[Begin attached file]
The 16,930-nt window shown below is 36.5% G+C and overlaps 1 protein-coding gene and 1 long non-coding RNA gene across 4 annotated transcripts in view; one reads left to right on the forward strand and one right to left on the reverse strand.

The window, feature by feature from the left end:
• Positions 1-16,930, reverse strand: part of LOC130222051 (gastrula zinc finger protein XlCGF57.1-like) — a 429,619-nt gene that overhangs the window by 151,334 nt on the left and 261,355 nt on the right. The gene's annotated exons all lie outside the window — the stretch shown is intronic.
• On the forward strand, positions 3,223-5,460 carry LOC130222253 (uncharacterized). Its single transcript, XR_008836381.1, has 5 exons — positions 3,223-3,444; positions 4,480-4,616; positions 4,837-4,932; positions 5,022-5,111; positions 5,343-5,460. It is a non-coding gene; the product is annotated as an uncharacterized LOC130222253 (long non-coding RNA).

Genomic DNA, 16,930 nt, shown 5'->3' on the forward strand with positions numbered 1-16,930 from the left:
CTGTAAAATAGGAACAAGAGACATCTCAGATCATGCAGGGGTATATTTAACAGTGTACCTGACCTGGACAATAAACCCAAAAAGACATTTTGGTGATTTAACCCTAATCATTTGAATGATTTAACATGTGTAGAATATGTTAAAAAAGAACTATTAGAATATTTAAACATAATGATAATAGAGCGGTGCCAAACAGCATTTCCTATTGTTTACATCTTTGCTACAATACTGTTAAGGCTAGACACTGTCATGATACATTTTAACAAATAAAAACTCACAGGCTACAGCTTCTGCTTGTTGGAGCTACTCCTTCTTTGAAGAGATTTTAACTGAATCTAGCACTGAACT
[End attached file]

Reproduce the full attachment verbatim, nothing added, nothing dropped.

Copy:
The 16,930-nt window shown below is 36.5% G+C and overlaps 1 protein-coding gene and 1 long non-coding RNA gene across 4 annotated transcripts in view; one reads left to right on the forward strand and one right to left on the reverse strand.

The window, feature by feature from the left end:
• Positions 1-16,930, reverse strand: part of LOC130222051 (gastrula zinc finger protein XlCGF57.1-like) — a 429,619-nt gene that overhangs the window by 151,334 nt on the left and 261,355 nt on the right. The gene's annotated exons all lie outside the window — the stretch shown is intronic.
• On the forward strand, positions 3,223-5,460 carry LOC130222253 (uncharacterized). Its single transcript, XR_008836381.1, has 5 exons — positions 3,223-3,444; positions 4,480-4,616; positions 4,837-4,932; positions 5,022-5,111; positions 5,343-5,460. It is a non-coding gene; the product is annotated as an uncharacterized LOC130222253 (long non-coding RNA).

Genomic DNA, 16,930 nt, shown 5'->3' on the forward strand with positions numbered 1-16,930 from the left:
CTGTAAAATAGGAACAAGAGACATCTCAGATCATGCAGGGGTATATTTAACAGTGTACCTGACCTGGACAATAAACCCAAAAAGACATTTTGGTGATTTAACCCTAATCATTTGAATGATTTAACATGTGTAGAATATGTTAAAAAAGAACTATTAGAATATTTAAACATAATGATAATAGAGCGGTGCCAAACAGCATTTCCTATTGTTTACATCTTTGCTACAATACTGTTAAGGCTAGACACTGTCATGATACATTTTAACAAATAAAAACTCACAGGCTACAGCTTCTGCTTGTTGGAGCTACTCCTTCTTTGAAGAGATTTTAACTGAATCTAGCACTGAACT